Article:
“Let the greatest part of the news thou hearest, be the least part of what thou believest, lest the greatest part of what thou believest, be the least part of what is true; and report nothing for truth, in earnest or in jest, unless thou know it, or at least confidently believe it to be so; neither is it expedient at all times, or in all companies, to report what thou knowest to be true; sometimes it may avail thee, if thou seem not to know, that which thou knowest. Hast thou any secret, commit it not to many, nor to any, unless well known unto thee.”
-John Hall, Bishop of Norwich (1574-1659), from Schott’s Quintessential Miscellany–
I stumbled across a neat little book while sorting books at my store. After skimming through it, I couldn’t resist purchasing it and bringing it home. The basic idea of the book is a compilation of random tidbits of information, quotes, and statistics. Things that you don’t know your interested in until you read about it-those are often my favourite things to learn. As I read it, I am placing stars next to the inclusions that I think would make interesting blog posts, so don’t be surprised if you see me reference this book in a more frequent manner in the future. Of course, I may simply get bored of the book and move on; such an occurrence is not completely outlandish for me. But, we’ll see how things transpire. Regardless, I wanted to share this particular quote with you, because I believe it to be particularly relevant today for a number of key reasons. If I may indulge myself, I am going to perform a bit of commentary on the quote. Feel free to stop me if I get boring-just kidding, the great thing about blogging is I can just keep on writing!
So, first statement is as follows: “Let the greatest part of the news thou hearest, be the least part of what thou believest, lest the greatest part of what thou believest, be the least part of what is true”. Now, at first glance this seems to be a relatively simple statement; don’t believe everything you hear. There is more to it than that, however-and this is why I find this whole quote to be such a succulent treat of intellectual delectation. This statement is going beyond simple prescription of a cautioned cynicism. It is also advocating a type of Hobbesian reliance on your own senses. Thomas Hobbes, an English philosopher and political theorist, had a gargantuan influence on the modern era, essentially beginning the conversation on social contract theory-now the pillar of current democratic political thought. Hobbes, who was born in 1588, had a particular knack for criticizing old and derelict theory, replacing it with his own systematized philosophy. One of his methods for doing this was casting a shadow on the faithful assumption of truth contained in ancient texts. In particular, Hobbes attacked commentaries on the Bible, as well as Aristotelian and Platonic thought. He also criticized heavily the idea of virtue ethics-a philosophy that was prominent in the Catholic church due to Thomas Aquinas’ writings. Hobbes did not believe that reading something made it true. You must examine truth with your own reason, and not simply rely on the work of others. This, I think, is a practice that is in much decay at present. University and society at large places a great deal of emphasis on learning from others. We rely on outside sources for almost every bit of information that we receive. Part of the reason for this is, of course, because of the massive nature of our world. As I write this, I am using a computer that I understand very little of-at best I understand how all the components work together, but not the components themselves. This is something that Max Weber lamented as a cause for the potential deterioration of science as a vocation. Regardless, my point is that this quote encourages us to not simply put our feet up and allow ourselves to be fed knowledge from a plastic spoon. Think-use your mind, examine things for yourself!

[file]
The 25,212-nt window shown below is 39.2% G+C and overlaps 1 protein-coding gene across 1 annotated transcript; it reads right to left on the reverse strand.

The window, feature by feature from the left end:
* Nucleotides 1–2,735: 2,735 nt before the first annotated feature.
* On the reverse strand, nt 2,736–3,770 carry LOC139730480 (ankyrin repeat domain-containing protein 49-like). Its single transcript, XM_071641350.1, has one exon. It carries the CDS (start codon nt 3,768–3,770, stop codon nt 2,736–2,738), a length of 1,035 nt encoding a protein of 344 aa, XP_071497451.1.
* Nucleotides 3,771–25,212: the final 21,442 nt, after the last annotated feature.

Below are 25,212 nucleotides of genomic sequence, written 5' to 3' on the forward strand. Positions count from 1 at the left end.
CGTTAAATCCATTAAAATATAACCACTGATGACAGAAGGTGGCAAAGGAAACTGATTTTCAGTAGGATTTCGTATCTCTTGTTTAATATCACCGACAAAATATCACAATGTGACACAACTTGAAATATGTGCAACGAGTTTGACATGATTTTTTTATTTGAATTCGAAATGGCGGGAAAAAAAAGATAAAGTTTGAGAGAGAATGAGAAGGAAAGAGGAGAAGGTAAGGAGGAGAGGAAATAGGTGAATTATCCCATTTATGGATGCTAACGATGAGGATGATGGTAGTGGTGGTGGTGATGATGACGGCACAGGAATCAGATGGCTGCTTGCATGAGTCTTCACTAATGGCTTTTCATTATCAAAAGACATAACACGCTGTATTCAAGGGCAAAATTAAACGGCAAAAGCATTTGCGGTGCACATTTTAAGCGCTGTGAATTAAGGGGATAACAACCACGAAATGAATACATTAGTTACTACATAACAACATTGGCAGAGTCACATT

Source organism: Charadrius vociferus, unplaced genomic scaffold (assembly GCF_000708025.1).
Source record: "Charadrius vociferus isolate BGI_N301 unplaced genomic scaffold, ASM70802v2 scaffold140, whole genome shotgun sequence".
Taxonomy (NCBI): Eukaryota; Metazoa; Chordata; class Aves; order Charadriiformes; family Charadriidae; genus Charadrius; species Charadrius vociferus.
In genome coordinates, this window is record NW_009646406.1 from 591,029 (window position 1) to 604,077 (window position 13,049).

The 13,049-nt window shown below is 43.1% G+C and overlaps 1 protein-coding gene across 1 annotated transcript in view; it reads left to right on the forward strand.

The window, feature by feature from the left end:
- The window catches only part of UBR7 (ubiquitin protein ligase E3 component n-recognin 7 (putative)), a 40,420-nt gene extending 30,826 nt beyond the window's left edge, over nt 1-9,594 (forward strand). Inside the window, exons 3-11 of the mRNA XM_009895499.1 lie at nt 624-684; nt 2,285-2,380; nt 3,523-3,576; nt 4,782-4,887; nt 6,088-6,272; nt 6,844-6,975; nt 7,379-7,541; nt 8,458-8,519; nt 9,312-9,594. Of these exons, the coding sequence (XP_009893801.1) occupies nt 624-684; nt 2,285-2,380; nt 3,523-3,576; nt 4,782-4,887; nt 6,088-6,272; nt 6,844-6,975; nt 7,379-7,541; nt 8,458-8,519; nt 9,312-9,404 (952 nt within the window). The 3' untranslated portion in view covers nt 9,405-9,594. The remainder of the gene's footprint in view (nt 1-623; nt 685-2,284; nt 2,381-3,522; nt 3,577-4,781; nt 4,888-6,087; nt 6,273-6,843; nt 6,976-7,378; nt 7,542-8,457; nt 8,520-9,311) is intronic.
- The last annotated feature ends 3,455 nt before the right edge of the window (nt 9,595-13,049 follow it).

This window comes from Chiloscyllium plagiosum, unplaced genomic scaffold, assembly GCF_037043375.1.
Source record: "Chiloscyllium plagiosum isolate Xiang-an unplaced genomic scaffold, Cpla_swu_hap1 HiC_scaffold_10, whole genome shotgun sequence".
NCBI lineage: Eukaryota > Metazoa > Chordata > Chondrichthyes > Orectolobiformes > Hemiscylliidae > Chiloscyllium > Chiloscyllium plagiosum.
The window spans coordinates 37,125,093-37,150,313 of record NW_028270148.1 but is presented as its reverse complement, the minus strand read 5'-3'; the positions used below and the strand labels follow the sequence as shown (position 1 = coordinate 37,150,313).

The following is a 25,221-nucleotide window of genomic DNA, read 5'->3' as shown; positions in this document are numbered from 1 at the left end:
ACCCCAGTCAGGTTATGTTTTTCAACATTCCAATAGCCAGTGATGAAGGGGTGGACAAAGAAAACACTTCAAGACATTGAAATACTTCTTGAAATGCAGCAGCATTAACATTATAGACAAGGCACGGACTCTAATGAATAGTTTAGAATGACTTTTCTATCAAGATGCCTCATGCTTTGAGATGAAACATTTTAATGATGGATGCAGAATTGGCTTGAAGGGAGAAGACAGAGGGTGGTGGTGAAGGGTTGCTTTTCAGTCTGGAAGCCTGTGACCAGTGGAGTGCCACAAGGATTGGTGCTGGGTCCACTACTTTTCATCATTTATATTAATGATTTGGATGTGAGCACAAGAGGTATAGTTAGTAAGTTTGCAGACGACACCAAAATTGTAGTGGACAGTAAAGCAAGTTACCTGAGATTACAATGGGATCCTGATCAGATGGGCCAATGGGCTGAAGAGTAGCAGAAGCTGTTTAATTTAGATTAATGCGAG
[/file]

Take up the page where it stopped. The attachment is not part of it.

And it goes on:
“Report nothing for truth, in earnest or in jest, unless thou know it, or at least confidently believe it to be so”. This was a reminder for me, and contained wisdom that I need to take to heart. Often in the past I have found myself relaying information that I had heard as if it was verified by myself, and absolute certainty was contained in the words I spoke. In reality, I was trying to present myself as knowledgeable, and thus ended up manifesting myself to be worse than ignorant-in that I came across as naive. It is better to hold back information you believe you know, if you are not certain-if you are later proven to be mistaken, the egg will not come off your face very quickly.
“Neither is it expedient at all times, or in all companies, to report what thou knowest to be true; sometimes it may avail thee, if thou seem not to know, that which thou knowest. Hast thou any secret, commit it not to many, nor to any, unless well known unto thee.” This builds on the prior installation of the quote, emphasizing that even if you are certain of a bit of information, it may be better to withhold it if you do not have suitable methods for illustrating the reason why you hold onto your certainty. What is also implied here is that, if you know something for certain but are unable to reasonably demonstrate this certainty-perhaps your certainty is questionable in itself. If you cannot explain why you know something beyond a doubt, then how can you honestly say you know it?
Anyway, I know that I have probably gone to deep into this quote, but I greatly appreciated the poignancy of it. Hopefully some of my readers will also enjoy the wisdom it contains-and perhaps some will learn from it. I know that I did!